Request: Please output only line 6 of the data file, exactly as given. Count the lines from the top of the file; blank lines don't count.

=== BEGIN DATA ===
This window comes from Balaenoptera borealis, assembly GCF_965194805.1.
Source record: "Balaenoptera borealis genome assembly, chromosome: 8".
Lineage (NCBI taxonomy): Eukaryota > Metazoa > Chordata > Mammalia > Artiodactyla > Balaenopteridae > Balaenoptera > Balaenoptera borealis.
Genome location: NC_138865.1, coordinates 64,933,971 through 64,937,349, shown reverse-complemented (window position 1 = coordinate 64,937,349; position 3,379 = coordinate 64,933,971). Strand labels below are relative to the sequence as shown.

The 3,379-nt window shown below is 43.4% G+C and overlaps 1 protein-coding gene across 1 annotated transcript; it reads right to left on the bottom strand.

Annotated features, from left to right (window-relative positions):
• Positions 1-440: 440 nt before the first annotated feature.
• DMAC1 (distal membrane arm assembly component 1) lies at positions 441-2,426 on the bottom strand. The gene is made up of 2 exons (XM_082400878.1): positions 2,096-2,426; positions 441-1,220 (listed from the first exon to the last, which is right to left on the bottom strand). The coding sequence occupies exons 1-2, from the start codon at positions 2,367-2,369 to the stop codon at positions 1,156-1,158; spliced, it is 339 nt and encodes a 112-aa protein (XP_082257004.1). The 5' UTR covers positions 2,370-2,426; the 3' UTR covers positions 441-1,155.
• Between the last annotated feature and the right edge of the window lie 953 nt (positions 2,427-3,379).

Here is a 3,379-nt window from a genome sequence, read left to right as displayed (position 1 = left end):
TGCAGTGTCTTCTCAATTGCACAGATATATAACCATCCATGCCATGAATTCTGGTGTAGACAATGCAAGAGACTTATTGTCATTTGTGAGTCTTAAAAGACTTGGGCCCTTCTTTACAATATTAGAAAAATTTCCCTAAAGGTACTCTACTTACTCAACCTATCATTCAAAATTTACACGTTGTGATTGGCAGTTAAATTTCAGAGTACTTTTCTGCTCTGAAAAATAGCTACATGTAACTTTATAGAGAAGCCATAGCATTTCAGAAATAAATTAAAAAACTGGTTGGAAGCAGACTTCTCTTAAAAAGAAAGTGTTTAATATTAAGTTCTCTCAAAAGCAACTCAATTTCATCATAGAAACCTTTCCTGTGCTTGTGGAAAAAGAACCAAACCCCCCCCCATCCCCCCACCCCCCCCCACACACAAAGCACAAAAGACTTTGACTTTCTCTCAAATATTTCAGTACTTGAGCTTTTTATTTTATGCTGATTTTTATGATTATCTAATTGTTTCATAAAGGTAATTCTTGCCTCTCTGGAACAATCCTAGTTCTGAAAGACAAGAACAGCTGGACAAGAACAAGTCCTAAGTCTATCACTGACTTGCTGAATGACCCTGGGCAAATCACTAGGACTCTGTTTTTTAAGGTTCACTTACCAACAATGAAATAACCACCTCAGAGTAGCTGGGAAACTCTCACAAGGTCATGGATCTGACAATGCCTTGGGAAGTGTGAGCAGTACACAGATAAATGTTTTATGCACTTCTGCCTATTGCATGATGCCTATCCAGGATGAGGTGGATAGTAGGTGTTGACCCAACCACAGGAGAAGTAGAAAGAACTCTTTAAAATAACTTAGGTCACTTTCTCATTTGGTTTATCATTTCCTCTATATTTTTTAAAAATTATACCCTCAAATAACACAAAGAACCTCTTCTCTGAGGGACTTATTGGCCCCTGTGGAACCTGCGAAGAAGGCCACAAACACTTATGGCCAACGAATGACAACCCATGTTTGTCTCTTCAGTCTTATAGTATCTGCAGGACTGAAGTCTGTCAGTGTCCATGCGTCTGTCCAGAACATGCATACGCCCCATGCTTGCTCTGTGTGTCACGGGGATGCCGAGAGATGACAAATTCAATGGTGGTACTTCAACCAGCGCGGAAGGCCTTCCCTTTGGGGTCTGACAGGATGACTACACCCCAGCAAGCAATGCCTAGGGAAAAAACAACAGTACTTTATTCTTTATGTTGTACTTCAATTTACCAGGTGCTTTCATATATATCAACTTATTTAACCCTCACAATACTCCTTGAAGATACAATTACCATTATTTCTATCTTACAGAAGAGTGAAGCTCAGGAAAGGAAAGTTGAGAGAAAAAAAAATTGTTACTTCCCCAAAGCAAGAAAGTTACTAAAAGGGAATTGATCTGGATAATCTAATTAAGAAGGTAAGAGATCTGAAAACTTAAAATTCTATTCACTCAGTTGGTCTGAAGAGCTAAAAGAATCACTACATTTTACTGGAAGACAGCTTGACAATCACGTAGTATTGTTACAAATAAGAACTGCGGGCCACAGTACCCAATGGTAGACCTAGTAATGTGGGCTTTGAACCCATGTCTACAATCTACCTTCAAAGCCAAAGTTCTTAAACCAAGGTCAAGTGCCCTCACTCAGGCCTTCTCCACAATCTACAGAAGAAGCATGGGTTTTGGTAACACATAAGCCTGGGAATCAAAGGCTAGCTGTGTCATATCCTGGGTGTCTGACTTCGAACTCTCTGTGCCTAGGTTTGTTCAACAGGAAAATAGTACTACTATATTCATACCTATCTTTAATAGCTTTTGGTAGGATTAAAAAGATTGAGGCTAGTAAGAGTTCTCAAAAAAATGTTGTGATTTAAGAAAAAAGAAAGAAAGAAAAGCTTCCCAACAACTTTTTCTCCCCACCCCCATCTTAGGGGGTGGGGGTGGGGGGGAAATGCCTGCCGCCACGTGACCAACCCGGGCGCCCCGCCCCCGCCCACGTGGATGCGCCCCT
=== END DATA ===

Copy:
Annotated features, from left to right (window-relative positions):